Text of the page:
Training involves alternating hard work with recuperation. Hard work damages the body; the subsequent recuperation not only repairs the damage but actually make the body stronger than it was before – so called ‘super-compensation’. Many training programs recommend two or three hard sessions a week separated by easy days. This seems a sensible way to produce the required super-compensation, but is it the most efficient? Efficient training requires a big enough stimulus from the hard sessions to mobilise the super-compensation response, and then a long enough recovery to allow the super-compensation to occur.
Older athletes face a double whammy. Our muscles can tolerate only moderate training stress, and recovery of damaged tissues takes longer – this is easily illustrated by observing a superficial bruise – a trivial knock that once might have produced a small bruise that disappeared in a few days now produces a large purple blotch that takes several weeks to resolve. So we oldies are less able to tolerate hard shocks but nonetheless need to spend longer recuperating.
Pondering the unfairness of this double whammy led me to wonder what it is that induces super-compensation. Possibly it is the stimulation of hormones such as growth hormone and anabolic steroids. It is well know that old folk produce less growth hormone and anabolic steroids than youngsters; maybe that is due at least in part to subjecting our bodies to less stress. If it is the magnitude of the initial stress that determines the amount of super-compensation, maybe what we need to do is to find a safe way of producing a bigger stress in the first place.
The principle of interval training is that we can accumulate a fairly large total stress in one training session by allowing a degree of recovery between repetitions. A recovery period of a few minutes allows replenishment of oxygen and at least partial clearance of lactic acid, but is too short to allow replenishment of fuel stores (which takes a few hours) or synthesis of new muscle proteins (which might take as much as a day).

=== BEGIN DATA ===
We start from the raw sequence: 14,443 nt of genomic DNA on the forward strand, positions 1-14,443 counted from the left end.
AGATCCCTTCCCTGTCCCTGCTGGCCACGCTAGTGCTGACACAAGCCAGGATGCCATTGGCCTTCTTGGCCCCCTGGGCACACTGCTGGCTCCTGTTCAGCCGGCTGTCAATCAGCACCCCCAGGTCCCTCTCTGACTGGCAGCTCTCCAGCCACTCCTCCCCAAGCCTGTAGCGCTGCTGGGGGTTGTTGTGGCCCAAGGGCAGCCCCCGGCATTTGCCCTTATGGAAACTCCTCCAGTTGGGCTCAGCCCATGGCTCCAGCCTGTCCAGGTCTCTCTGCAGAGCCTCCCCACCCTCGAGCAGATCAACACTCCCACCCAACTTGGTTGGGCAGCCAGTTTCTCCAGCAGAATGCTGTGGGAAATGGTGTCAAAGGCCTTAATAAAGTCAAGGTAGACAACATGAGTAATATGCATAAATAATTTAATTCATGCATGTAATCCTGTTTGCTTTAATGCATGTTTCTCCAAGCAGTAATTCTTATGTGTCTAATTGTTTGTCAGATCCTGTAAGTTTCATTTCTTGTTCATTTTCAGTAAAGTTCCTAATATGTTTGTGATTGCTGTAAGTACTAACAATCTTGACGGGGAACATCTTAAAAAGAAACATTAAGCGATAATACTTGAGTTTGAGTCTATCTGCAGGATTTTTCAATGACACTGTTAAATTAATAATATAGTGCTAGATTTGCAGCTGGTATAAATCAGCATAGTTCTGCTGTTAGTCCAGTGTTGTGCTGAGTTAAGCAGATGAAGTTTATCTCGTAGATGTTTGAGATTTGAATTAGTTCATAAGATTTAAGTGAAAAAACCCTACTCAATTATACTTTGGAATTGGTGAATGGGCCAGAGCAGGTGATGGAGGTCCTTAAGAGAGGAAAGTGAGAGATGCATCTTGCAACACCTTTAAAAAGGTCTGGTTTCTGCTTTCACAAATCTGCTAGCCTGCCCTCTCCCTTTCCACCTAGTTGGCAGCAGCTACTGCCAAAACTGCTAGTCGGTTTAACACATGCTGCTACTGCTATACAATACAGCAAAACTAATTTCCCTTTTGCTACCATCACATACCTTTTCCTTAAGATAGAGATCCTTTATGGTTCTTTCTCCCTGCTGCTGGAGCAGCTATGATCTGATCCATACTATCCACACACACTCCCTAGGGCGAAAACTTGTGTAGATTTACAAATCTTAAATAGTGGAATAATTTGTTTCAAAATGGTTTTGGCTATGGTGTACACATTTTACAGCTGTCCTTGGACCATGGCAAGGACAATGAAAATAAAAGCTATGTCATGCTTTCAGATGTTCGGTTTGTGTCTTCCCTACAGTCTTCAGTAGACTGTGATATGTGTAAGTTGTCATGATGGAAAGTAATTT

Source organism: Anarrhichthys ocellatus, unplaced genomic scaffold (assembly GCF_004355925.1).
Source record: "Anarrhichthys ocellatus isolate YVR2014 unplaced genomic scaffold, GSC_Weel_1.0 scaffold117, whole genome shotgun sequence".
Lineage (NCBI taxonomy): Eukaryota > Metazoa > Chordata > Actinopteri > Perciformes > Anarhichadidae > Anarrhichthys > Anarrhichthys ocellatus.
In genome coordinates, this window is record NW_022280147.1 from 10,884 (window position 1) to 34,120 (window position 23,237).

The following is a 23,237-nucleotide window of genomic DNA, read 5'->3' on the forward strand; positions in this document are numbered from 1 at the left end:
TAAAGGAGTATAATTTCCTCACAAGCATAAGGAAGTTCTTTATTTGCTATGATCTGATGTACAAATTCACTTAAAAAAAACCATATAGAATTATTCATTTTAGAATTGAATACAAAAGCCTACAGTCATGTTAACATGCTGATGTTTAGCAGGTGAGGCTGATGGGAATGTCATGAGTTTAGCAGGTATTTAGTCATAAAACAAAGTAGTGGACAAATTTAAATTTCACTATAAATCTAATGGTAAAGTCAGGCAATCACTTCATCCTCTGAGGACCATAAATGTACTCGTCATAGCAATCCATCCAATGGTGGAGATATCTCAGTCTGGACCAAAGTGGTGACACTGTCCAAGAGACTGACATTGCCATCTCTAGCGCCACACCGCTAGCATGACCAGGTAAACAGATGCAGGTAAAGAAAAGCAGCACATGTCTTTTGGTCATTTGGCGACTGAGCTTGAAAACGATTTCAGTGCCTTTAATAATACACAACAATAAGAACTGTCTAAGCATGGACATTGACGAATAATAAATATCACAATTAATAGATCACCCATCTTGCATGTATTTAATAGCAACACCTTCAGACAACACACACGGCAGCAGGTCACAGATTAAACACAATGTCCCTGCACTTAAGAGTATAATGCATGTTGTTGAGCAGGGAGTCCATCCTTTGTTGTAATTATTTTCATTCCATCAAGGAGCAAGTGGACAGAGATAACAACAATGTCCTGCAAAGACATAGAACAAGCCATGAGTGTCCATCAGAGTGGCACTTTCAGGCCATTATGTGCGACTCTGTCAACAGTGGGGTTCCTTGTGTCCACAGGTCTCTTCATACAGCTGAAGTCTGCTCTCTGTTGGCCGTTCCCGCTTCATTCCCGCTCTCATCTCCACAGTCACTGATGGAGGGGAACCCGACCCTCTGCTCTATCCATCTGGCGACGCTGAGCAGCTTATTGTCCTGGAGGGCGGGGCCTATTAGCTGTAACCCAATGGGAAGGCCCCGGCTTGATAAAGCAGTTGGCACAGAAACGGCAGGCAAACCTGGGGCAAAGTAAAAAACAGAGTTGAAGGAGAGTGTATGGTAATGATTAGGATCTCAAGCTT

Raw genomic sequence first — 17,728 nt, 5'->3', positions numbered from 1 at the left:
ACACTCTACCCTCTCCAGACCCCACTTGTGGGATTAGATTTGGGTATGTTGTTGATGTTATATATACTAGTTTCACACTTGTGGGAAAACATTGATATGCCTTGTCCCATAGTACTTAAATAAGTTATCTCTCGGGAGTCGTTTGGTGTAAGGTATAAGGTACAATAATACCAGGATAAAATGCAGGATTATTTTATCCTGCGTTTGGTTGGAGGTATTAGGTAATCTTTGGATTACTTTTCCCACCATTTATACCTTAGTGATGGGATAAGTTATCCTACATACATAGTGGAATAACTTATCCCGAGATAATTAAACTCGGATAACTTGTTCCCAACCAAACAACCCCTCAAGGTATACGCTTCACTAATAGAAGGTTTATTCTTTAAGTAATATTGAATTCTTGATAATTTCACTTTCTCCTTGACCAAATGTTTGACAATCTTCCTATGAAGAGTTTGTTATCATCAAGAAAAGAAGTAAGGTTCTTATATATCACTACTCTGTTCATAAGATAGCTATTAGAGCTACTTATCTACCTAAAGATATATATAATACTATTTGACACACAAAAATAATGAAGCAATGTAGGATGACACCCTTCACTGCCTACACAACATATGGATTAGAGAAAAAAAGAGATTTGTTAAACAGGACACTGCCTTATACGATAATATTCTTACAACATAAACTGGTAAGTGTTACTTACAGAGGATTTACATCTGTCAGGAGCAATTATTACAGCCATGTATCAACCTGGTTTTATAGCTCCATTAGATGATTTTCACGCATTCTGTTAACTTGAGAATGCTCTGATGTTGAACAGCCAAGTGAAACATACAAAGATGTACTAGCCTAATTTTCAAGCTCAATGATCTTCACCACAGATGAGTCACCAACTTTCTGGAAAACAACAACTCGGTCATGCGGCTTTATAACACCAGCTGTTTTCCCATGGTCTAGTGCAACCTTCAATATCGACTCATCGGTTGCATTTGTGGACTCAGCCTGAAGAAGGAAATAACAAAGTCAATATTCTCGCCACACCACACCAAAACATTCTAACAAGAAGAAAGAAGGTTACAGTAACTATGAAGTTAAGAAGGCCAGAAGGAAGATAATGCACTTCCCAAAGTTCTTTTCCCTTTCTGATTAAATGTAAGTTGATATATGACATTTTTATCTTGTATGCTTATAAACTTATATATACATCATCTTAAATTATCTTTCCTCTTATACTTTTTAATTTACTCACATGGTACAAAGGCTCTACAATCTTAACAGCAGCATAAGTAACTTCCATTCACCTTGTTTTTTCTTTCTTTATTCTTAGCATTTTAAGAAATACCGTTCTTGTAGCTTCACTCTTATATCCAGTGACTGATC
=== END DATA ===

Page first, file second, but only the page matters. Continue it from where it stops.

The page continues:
So maybe the safest way to accumulate enough stress to produce maximal super-compensation is to spread out the repetitions over a period of 24 hours or more. This of course is similar to the principle of crash training, which has become quite popular among serious athletes in recent years. Training hard for several consecutive days and then allowing adequate recuperation can produce greater benefits than an equivalent amount of work done on alternating hard and easy days – provided one avoids breakdown during the few intense days.
Yesterday, in a tentative test of the recovery of my calf muscle, I did 2x1Km at a pace that induced a heart rate around 140 – which for me is in the upper aerobic zone. That was almost certainly too small a stress to induce maximal super-compensation. So today, I decided that rather than having an easy day before stepping up the intensity in a subsequent session, I would do a slightly harder session and then have two fairly easy recuperation days. I did 3x1Km in the upper aerobic zone. Of course a total of 5x1Km in the upper aerobic zone can scarcely be described as a heavy total training load – but as a rather cronky old-timer, I need to take things cautiously.
Yesterday I ran on a soggy woodland path. I estimated that the uneven boggy surface increased the work load by about 5% and slowed me down by about 10-15 sec per Km. So today I ran on the riverside path which has a much firmer surface. The times for the three 1Km repetitions were 4:27; 4:27; 4:27; (pleasing evidence that my pace judgment is still fairly consistent) and mean heart rate recordings were 140, 142, 143. Thus heart rate was only marginally higher than yesterday but pace was 17 sec faster.
So far so good. I will see how a program based on back-to-back interval sessions works out – though a least for the time being, the sessions will be of very modest intensity.
Ewan, thanks for your comment on the dangers of allowing the muscles to cool too much between repetitions at this time of the year. I warm up thoroughly (about 20-30 minutes of jogging with some easy paced stride-outs) and I jog fairly briskly between the repetitions.